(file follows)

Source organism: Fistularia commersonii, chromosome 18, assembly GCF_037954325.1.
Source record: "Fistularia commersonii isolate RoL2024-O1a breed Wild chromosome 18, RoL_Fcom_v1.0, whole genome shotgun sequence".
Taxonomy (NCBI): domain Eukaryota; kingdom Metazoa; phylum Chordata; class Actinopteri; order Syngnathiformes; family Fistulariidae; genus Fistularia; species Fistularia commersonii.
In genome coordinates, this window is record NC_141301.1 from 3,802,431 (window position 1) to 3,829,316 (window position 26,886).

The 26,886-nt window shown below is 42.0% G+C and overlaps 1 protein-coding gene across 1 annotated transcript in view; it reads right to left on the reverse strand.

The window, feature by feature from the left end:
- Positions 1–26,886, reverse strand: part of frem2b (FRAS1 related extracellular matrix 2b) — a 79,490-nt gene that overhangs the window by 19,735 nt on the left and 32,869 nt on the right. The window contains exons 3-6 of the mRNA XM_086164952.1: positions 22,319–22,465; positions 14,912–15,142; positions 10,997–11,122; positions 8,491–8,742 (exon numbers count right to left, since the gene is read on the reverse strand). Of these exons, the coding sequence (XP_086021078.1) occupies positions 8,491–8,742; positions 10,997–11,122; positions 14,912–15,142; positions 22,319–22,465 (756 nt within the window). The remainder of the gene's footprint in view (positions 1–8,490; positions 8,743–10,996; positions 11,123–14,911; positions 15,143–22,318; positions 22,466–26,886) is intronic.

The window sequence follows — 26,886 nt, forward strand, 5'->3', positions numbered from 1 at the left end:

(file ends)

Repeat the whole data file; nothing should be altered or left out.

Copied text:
Source organism: Fistularia commersonii, chromosome 18, assembly GCF_037954325.1.
Source record: "Fistularia commersonii isolate RoL2024-O1a breed Wild chromosome 18, RoL_Fcom_v1.0, whole genome shotgun sequence".
Taxonomy (NCBI): domain Eukaryota; kingdom Metazoa; phylum Chordata; class Actinopteri; order Syngnathiformes; family Fistulariidae; genus Fistularia; species Fistularia commersonii.
In genome coordinates, this window is record NC_141301.1 from 3,802,431 (window position 1) to 3,829,316 (window position 26,886).

The 26,886-nt window shown below is 42.0% G+C and overlaps 1 protein-coding gene across 1 annotated transcript in view; it reads right to left on the reverse strand.

The window, feature by feature from the left end:
- Positions 1–26,886, reverse strand: part of frem2b (FRAS1 related extracellular matrix 2b) — a 79,490-nt gene that overhangs the window by 19,735 nt on the left and 32,869 nt on the right. The window contains exons 3-6 of the mRNA XM_086164952.1: positions 22,319–22,465; positions 14,912–15,142; positions 10,997–11,122; positions 8,491–8,742 (exon numbers count right to left, since the gene is read on the reverse strand). Of these exons, the coding sequence (XP_086021078.1) occupies positions 8,491–8,742; positions 10,997–11,122; positions 14,912–15,142; positions 22,319–22,465 (756 nt within the window). The remainder of the gene's footprint in view (positions 1–8,490; positions 8,743–10,996; positions 11,123–14,911; positions 15,143–22,318; positions 22,466–26,886) is intronic.

The window sequence follows — 26,886 nt, forward strand, 5'->3', positions numbered from 1 at the left end: